This means that peak to trough prices is likely to be around 15 to 20 per cent at most which means a large margin in my favour as the bet draws closer to settlement.

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THE LATEST FROM THE KOUK

Here's why you need to buy a house NOW

Wed, 29 May 2019

This four part series on housing first appeared on the Yahoo website during March 2019 at these thinks:

Part 1: https://au.finance.yahoo.com/news/heres-need-buy-house-now-003308014.html 

Part 2: https://au.finance.yahoo.com/news/buy-house-live-late-043710857.html 

Part 3: https://au.finance.yahoo.com/news/many-australians-regret-buying-house-none-234007432.html 

Part 4: https://au.finance.yahoo.com/news/buy-house-hold-10-years-203418110.html 

 It outlines the case why it is a good time to buy a house. Any comments and feedback welcome!

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Part 1. Here's why you need to buy a house NOW

It would be a great shame if the current weakness in house prices does not see those groups previously frozen out of the housing market step up and buy a house to live in.

Whether it is in Sydney, Melbourne, Perth, Darwin, Canberra, Brisbane, Adelaide or regional Australia, housing affordability is improving rapidly with prices generally lower, mortgage interest rates remarkably low and competitive, and wages growth edging up in a steady if not spectacular way. Sure, saving that deposit for a house is still hard and the banks and other financial institutions are making it a bit more difficult to get the loan you need to buy your house.

But for many reasons, getting into the housing market now or in the next 12 months to buy your house to live in will set you on course for a life of fulfilment and financial security.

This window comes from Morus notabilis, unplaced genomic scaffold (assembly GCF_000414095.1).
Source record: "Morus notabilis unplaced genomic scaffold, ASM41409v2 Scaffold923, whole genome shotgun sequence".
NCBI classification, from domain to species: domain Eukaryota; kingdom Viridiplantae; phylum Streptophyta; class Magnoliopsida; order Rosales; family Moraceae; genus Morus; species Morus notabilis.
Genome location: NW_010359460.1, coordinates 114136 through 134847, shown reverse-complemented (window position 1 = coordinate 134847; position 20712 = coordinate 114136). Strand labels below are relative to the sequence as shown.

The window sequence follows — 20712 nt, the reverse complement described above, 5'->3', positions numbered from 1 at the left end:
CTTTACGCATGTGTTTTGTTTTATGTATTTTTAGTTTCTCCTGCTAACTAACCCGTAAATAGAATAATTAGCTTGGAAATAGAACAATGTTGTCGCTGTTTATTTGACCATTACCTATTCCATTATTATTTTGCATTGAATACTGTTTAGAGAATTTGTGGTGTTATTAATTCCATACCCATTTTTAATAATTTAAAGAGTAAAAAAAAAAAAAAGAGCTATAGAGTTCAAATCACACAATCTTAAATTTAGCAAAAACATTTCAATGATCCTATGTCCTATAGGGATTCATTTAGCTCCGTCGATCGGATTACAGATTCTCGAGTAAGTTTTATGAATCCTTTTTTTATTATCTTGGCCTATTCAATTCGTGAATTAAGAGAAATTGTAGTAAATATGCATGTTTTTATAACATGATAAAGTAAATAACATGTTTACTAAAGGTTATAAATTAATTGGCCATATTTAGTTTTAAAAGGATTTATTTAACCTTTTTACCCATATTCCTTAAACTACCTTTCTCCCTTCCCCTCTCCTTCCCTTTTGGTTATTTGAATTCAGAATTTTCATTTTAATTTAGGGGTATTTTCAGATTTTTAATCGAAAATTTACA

I want to set the scene with a few definitions – when I say “houses” and “house prices”, I am referring to all dwellings – that is free standing houses, units, townhouses and apartments. It is a generic term. And to make it clear, I am suggesting buying a house for you to live in, not to invest in, which is an entirely different kettle of fish.

Change of view on interest rates

Fri, 24 May 2019

Having been the only economist to correctly anticipate an interest rate cut from the RBA when close to 50bps of interest rate hikes were priced in to the market last year (See Bloomberg 17 August 2018), I have agonised over the exact months the cuts would be delivered and then how many rate cuts would be needed to reflate the economy.

Recently, I was of the view that the RBA would need to cut 100bps from now, to a level of 0.5%, but I did so with relatively low confidence. This is why I recommended all clients to close their long interest rate positions on 17 April 2019 (when the implied yields were 1.10% for the mid 2020 OIS; 1.35% on 3 year yields and the Aussie dollar was just over 0.7000 at the time).

Like in most good trades that were massively in the money, I left a little money on the table while I reassessed the outlook.

Since calling for interest rate cuts from the RBA, a lot of water has passed under the bridge, especially in the last few weeks.

Events mean I am changing my view on interest rates and have been placing / will be looking to implement new trades.